By Christopher Zoukis
The United States has no national standard for how juvenile records are dealt with, and no states earned a five-star rating from the Juvenile Law Center, a national public interest law firm that ensures child welfare.
The center scored each state on factors such as confidentiality of records, availability of sealing of records, and expungement of records, and recommends a variety of standards and criteria to ensure fair treatment of youth.
Juvenile records, and what happens to them, can be a huge issue, as youth who have recently left prison face huge barriers for what can be even minor indiscretions, and these barriers can continue throughout their lives. They affect graduation rates, acceptance into colleges, and finding work, since many job applications and college applications will ask about even juvenile records. Those affected may even be barred from living with family in public housing.
Keeping juvenile records, and in some cases leaving them unsealed – meaning anyone can have access to not only criminal records, but even mental health and personal information – ensures that youth are not given second chances, and may continue to be punished. At-risk and disadvantaged youth become even more at risk, and are much more likely to commit another crime, whereas automatic expungement of records sees a much higher rate of juveniles remaining arrest free, and more likely to graduate from college.
But in states like Massachusetts, even a false accusation of crime, or arrest without a charge can mean records will never be expunged, and misdemeanours like disorderly conduct can disqualify the affected person from public service or becoming an adoptive parent. Idaho received a 1/5 rating on the scorecard.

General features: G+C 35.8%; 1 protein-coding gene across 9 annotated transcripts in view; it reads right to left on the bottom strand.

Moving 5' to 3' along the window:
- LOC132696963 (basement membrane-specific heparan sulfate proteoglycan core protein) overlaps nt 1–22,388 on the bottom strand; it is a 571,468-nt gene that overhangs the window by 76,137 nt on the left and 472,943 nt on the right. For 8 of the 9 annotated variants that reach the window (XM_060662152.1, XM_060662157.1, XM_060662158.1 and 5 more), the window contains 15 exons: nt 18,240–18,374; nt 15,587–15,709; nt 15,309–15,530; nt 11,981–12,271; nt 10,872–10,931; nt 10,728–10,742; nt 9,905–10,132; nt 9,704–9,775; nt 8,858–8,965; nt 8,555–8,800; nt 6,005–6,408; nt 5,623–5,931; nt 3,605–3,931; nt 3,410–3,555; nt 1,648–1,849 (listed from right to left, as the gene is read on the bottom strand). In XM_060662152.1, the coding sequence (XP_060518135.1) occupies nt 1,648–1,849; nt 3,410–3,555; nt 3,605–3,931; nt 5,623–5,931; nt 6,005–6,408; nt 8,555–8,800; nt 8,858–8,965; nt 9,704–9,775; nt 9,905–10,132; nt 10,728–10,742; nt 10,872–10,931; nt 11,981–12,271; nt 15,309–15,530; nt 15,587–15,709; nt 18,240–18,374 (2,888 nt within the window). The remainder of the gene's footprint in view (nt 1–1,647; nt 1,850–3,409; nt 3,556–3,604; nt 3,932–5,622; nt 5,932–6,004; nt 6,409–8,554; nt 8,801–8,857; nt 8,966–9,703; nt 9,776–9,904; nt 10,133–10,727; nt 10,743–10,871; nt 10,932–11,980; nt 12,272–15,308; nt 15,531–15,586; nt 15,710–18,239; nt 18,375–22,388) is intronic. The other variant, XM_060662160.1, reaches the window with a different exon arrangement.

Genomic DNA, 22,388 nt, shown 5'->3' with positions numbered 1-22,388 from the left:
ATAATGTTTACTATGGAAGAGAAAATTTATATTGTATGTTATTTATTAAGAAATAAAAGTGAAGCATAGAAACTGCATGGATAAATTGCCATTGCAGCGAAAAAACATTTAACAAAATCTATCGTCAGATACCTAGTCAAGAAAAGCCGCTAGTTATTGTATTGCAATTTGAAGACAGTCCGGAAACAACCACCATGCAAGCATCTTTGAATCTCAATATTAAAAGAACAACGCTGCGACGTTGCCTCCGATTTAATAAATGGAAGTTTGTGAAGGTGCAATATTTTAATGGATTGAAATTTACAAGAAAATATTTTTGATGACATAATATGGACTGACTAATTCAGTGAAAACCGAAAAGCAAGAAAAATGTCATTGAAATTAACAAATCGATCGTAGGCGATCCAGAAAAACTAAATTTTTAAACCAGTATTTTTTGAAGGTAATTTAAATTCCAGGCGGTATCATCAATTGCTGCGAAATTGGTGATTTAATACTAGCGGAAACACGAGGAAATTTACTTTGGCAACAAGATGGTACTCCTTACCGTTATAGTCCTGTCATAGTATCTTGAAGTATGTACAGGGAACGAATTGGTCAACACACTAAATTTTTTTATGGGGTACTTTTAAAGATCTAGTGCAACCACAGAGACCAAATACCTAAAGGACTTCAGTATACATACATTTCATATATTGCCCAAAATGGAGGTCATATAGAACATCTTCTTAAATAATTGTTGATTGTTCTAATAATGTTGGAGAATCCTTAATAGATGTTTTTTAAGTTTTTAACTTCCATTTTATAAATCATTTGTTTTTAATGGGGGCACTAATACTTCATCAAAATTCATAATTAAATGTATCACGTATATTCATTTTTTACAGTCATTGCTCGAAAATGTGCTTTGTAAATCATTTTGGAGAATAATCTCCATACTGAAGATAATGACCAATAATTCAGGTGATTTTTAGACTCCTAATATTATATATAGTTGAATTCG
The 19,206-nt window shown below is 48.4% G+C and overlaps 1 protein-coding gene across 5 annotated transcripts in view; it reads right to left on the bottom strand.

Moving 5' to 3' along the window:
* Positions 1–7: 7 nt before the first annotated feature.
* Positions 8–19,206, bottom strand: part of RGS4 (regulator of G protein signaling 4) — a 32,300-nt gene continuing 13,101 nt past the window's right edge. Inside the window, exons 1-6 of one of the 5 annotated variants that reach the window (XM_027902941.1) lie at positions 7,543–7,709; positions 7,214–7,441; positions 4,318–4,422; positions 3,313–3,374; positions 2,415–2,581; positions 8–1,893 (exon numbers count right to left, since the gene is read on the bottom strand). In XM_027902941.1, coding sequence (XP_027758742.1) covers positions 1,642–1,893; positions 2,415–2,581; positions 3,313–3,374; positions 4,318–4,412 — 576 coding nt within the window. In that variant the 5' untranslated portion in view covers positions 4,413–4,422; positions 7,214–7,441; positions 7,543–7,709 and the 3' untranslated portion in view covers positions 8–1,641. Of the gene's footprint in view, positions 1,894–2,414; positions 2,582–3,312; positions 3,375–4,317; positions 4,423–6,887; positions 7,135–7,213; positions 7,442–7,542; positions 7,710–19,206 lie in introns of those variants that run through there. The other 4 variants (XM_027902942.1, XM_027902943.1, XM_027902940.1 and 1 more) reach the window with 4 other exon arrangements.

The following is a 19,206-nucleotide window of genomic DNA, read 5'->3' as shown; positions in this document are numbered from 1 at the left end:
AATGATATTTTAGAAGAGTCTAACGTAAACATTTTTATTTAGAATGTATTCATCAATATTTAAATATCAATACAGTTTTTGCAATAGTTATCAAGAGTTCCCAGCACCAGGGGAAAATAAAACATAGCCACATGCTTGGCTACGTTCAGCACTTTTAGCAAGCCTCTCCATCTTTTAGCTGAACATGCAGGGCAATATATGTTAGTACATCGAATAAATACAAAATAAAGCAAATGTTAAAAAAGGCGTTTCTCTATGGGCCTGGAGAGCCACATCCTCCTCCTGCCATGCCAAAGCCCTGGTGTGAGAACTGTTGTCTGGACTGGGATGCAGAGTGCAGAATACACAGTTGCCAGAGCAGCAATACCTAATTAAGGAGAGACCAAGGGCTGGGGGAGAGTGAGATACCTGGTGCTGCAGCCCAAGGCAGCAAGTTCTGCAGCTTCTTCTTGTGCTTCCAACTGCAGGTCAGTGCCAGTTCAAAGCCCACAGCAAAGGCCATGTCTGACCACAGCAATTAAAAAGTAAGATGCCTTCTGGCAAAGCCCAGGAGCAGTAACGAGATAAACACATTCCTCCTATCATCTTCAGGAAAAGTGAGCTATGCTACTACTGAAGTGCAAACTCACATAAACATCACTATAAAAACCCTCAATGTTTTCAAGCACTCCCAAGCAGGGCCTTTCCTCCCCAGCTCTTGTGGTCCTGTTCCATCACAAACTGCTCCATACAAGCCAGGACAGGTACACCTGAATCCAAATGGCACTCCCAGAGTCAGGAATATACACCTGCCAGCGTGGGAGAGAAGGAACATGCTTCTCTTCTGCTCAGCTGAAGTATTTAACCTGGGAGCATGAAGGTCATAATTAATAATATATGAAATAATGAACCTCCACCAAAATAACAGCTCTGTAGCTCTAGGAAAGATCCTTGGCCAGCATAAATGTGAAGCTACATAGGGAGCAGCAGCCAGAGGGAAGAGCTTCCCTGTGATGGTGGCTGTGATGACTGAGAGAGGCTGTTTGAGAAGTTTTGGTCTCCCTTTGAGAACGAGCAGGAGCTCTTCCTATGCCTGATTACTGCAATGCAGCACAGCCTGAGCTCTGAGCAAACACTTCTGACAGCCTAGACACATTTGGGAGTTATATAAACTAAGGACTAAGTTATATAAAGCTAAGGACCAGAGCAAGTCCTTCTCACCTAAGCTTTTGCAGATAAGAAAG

Riya Saha Shah from the Juvenile Law Center sums up the issue: “Retention of juvenile records does little to improve public safety but creates significant barriers to success for youth who are trying to move beyond the mistakes they made as a kid. Permanent, open records are like a ball and chain that prevents youth from becoming productive adults, reducing opportunities for employment, eroding the tax base and can lead to increased recidivism due to reduced job prospects.”
Not only should expungement of records be available to all juveniles, it needs to be automatic, as well as straightforward, with Alaska serving as an exemplary model. Expungement that requires a petition by the youth sees no reduction in recidivism, and complicated court proceedings, as well as high costs, can deter many in some states from seeking sealed records or expungement, if they are even aware of their eligibility.
In order to continue to reduce mass incarceration, and give youth offenders – 95%of whom were arrested for non-violent offenses – a second chance, we need to continue to reduce the barriers they face before, during, and after incarceration.
Currently, harsh policies in many states are preventing youth from successfully reintegrating into their communities, and this needs to change. Ensuring confidentiality of records, and then automatic expungement, is one way to ensure that some of these barriers to success are broken down.
Christopher Zoukis is the author of College for Convicts: The Case for Higher Education in American Prisons (McFarland & Co., 2014) and Prison Education Guide (Prison Legal News Publishing, 2016). He can be found online at ChristopherZoukis.com, PrisonEducation.com and PrisonLawBlog.com